Local Collective Action and Armed Conflict in Colombia

15th July 2014
In this article, Professor Ana María Ibáñez, from the University of Los Andes in Colombia, describes how the country's 50-year conflict has shaped local institutions, social preferences and the capacity of people to act collectively.  This piece is based on collaborative research undertaken with colleague Margarita Gáfaro, and Patricia Justino from the Institute of Devleopment Studies (IDS), UK.

Colombia has endured an armed conflict for half a century. However, in August 2012 the National Government and the FARC (Fuerzas Armadas Revolucionarias de Colombia) initiated a peace negotiation process, and after two years have reached agreement on three key areas: access to land and rural development; the political participation of guerrilla members; and the illicit drug trade.

The progress of the peace process raises hopes that the conflict might be finally near to an end. Yet new challenges will emerge during the post-conflict phase and the country needs to be prepared. One important aspect is how the 50-year conflict shaped local institutions, social preferences and the capacity of people to act collectively. Collective action is crucial for shaping economic development and tackling poverty but can conflict weaken the ability of communities to organize collectively and have a voice?

Previous evidence has suggested that direct exposure to violence increases pro-social behavior and community engagement in collective action. Our research looked at whether armed conflict modified the decisions of households to participate in local organizations. We also found that the presence of armed groups has a significant impact on the ability of communities to organize themselves and act collectively. Furthermore, in communities where the armed groups stayed longer, people participate more overall, assume leadership roles with a higher frequency and attend more meetings. The effect is driven mostly by political organizations. However, larger participation does not necessarily translate into more democratic decisions. For instance one additional year of armed group presence increases participation in political organizations by 5.6% and attendance to meetings by 5%, whilst reducing decision making by 3%.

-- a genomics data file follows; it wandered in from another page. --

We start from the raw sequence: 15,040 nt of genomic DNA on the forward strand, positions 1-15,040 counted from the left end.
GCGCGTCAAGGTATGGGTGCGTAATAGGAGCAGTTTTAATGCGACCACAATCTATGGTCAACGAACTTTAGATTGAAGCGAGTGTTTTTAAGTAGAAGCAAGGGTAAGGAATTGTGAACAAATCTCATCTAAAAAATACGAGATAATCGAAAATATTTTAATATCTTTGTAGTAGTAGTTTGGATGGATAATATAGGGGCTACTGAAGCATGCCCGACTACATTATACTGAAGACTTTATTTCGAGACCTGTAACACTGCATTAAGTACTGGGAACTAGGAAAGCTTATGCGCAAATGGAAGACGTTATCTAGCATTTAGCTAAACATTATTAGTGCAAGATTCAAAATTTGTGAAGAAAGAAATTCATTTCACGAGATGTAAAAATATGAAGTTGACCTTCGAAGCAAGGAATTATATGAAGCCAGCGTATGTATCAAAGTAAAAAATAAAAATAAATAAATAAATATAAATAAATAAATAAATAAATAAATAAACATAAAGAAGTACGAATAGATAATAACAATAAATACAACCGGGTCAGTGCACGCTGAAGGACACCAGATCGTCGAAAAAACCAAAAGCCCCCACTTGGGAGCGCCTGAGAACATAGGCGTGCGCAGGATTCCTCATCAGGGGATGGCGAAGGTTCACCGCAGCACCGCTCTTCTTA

We also explore whether increased participation is driven by communities organizing themselves to resist non-state armed actors or by non-state armed actors capturing organizations to impose a strong control over the population. Our results indicate the negative explanation dominates: non-state armed actors capture local organizations. Furthermore, wealthier and better educated citizens participate more in regions with armed group presence, suggesting armed groups form alliances with particular groups of the population. Locals are excluded from political organizations, which may indicate armed groups impose leaders and members that support their political cause. In addition, the impact on participation is stronger when armed groups have been longer in the community as this provides them time to consolidate their control.

A post-conflict process needs to recognize the complex dynamics the conflict unleashed. After demobilization, we can expect that FARC will activate all these networks of organizations and leaders they created during the 50 years of conflict to control local institutions and gain political leverage. Yet these organizations and new political parties may not necessarily represent the interests and needs of the local population, who had been dominated for decades by fear, intimidation and threats. The national government needs to invest and create strong institutions to ensure the interests of the community are represented in the political arena. This is not an easy task. Colombia has demonstrated amply its inability to have a strong institutional presence in rural areas.